Types, Properties And Activities Of Antioxidants

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An antioxidant is a substance that when present at relatively low concentration(s), compared with those of the oxidisable substrate, significantly delays or inhibits oxidation of that substrate (Apak et al. , 2013) Antioxidants are divided into two classes; primary (or chain breaking) antioxidants and secondary (or protective antioxidants). Primary antioxidants occur naturally, but they can be produced synthetically for example butylated hydroxyanisol (BHA) and butylated hydroxytoluene (BHT) and the gallants (Antolovich, Prenzler, Patsalides, McDonald, & Robards, 2002; Lima, Vianello, Corrêa, Campos, & Borguini, 2014) in the food industry.

Naturally occurring antioxidants have been promoted because of concerns regarding the safety of synthetic antioxidants (Antolovich et al. , 2002). Primary antioxidants when in trace amounts may either delay or inhibit the initiation step of oxygen reactive species by reacting with a lipid radical or inhibit the propagation step by reacting with peroxyl or alkoxyl radicals (Antolovich et al. , 2002). The secondary or preventive antioxidants retard the rate of oxidation. In this way the antioxidant is able to eliminate free radicals. The secondary antioxidants include the polyphenols, flavonoids, vitamin C and E (Antolovich et al. , 2002). The biosynthesis and concentration of phenolic compounds in plants depends on genetic (Dilshad et al. , 2016; Gramazio et al. , 2014; Guo, Guo, Wang, Wang, & Ni, 2017; Martínez‐García et al. , 2016) and environmental factors (Apolot, 2018). Fruit and vegetable consumption has attracted growing interest because many epidemiological and biochemical studies have consistently demonstrated a clear and significant positive association between intake of these natural food products, consumed regularly as part of the diet, and reduced rates of heart disease, common cancers, diabetes (Testa, Bonfigli, Genovese, De Nigris, & Ceriello, 2016) and other degenerative diseases, as well as aging (Garcia-Salas, Morales-Soto, Segura-Carretero, & Fernández-Gutiérrez, 2010).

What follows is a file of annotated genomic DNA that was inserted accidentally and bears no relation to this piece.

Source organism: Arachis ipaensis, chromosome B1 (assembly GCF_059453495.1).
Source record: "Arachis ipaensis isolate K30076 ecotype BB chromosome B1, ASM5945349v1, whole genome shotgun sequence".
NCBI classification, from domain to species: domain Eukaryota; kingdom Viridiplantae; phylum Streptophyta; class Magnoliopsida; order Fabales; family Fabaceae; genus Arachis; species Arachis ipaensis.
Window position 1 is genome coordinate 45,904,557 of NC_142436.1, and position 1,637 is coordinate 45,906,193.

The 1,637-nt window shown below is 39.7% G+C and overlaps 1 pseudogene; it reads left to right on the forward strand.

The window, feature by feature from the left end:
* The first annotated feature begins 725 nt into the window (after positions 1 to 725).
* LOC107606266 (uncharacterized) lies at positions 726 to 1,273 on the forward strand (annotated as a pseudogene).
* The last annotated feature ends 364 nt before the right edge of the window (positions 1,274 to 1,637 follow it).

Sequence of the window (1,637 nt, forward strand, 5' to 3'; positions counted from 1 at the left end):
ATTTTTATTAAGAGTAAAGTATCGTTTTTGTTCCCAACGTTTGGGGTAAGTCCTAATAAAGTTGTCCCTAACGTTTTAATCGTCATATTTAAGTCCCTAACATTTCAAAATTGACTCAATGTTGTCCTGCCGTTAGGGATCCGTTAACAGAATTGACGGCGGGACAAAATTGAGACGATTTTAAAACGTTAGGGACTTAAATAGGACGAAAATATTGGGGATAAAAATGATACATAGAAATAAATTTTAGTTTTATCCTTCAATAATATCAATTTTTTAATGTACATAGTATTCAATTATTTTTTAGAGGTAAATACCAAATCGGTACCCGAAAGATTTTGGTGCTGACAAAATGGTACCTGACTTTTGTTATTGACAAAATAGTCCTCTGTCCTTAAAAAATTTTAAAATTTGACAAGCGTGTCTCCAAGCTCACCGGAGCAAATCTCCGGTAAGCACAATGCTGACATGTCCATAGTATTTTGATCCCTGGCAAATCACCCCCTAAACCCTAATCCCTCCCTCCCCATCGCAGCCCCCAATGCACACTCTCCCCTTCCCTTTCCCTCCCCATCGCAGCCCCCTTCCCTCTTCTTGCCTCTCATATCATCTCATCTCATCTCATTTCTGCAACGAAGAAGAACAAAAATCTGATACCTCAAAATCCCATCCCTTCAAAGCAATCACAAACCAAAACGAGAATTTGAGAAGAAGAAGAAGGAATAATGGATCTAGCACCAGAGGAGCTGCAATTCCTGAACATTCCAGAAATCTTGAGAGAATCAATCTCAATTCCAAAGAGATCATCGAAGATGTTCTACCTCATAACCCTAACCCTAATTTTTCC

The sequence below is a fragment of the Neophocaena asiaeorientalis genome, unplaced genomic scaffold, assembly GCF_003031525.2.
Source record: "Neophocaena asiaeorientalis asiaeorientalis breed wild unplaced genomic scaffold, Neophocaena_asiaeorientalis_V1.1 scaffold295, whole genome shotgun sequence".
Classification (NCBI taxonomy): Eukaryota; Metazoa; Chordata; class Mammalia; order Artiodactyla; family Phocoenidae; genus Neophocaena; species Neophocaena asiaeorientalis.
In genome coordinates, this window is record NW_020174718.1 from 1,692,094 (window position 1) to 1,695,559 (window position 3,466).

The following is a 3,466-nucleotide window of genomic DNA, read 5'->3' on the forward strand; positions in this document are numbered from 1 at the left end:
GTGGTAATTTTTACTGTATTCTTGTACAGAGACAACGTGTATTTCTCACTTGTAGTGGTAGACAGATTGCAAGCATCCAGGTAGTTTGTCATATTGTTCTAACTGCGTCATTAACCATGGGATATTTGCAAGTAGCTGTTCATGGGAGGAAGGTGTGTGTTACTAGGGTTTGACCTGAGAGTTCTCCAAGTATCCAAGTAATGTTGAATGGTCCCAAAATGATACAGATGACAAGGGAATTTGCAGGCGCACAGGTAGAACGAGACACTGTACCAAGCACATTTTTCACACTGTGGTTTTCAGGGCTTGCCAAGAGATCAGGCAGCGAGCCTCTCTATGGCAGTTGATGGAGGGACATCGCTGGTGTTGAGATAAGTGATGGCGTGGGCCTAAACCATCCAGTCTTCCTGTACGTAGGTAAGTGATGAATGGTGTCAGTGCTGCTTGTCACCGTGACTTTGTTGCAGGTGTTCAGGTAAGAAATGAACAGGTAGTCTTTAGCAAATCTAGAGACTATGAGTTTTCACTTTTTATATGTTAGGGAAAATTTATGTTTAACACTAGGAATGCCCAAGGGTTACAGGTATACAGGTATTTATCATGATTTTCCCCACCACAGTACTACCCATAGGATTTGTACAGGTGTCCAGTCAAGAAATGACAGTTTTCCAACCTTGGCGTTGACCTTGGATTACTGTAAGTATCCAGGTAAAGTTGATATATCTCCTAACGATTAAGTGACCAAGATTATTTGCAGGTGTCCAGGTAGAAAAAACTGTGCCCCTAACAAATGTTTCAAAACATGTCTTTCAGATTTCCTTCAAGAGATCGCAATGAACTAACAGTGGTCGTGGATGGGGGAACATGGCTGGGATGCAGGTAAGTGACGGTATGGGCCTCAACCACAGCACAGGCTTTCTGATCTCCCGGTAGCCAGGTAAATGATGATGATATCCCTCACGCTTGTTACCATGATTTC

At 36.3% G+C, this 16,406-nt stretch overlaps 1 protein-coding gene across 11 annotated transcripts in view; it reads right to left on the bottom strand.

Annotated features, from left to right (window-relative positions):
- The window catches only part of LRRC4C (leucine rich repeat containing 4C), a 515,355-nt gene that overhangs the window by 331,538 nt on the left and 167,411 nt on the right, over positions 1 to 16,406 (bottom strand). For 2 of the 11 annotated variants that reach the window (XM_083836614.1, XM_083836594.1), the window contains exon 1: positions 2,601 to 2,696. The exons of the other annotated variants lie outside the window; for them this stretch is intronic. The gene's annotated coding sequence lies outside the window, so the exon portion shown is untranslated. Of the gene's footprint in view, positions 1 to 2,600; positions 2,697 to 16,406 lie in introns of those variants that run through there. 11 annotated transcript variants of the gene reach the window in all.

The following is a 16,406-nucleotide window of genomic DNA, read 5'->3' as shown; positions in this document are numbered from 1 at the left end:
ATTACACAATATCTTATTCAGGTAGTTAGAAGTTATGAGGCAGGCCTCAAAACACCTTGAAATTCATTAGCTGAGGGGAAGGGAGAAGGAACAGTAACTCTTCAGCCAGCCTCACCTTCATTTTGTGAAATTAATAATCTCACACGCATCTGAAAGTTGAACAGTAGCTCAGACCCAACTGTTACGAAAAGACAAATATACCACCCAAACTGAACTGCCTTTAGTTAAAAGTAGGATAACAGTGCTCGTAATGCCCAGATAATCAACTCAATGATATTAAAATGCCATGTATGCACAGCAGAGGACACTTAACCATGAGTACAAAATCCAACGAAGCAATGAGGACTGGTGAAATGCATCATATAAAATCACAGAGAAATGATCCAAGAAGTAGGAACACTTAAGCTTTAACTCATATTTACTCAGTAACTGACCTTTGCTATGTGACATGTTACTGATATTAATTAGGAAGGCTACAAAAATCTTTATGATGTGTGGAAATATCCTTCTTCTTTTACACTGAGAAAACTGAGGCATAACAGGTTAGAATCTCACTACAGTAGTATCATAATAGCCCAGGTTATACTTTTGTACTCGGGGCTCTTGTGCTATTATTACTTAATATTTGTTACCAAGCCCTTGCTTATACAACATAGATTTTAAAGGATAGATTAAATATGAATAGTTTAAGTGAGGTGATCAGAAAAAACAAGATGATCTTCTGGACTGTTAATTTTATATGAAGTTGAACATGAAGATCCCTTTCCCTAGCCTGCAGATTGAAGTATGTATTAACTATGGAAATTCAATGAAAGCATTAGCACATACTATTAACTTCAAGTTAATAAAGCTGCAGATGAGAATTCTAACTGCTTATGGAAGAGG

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The protection that fruits and vegetables provide against these maladies is attributed to the presence of several antioxidants, especially to antioxidative vitamins, including ascorbic acid (vitamin C), α-tocopherol (vitamin E) and β-carotene (provitamin A) (Garcia-Salas et al. , 2010; Valko et al. , 2007). Phenolic substances are the main phytochemicals with antioxidant properties found in higher plants (Garcia-Salas et al. , 2010). Epidemiological studies reveal that the intake of phenolic compounds is inversely correlated with the risk of coronary heart disease(Lima et al. , 2014; Valko et al. , 2007) and in the human body, these phytochemicals are thought to provide health benefits by several mechanisms, including; free-radical scavenging; protection and regeneration of other dietary antioxidants (vitamin E); and chelating of pro-oxidant metal ions(Garcia-Salas et al. , 2010). The concentration of these phytochemicals is affected by environmental factors and processing (Cartea, Francisco, Soengas, & Velasco, 2010; Lima et al. , 2014). The other factors that affect the amounts of these antioxidants include light, temperature, mineral nutrition, pathogens, mechanical damage, plant-growth regulators (Garcia-Salas et al. , 2010).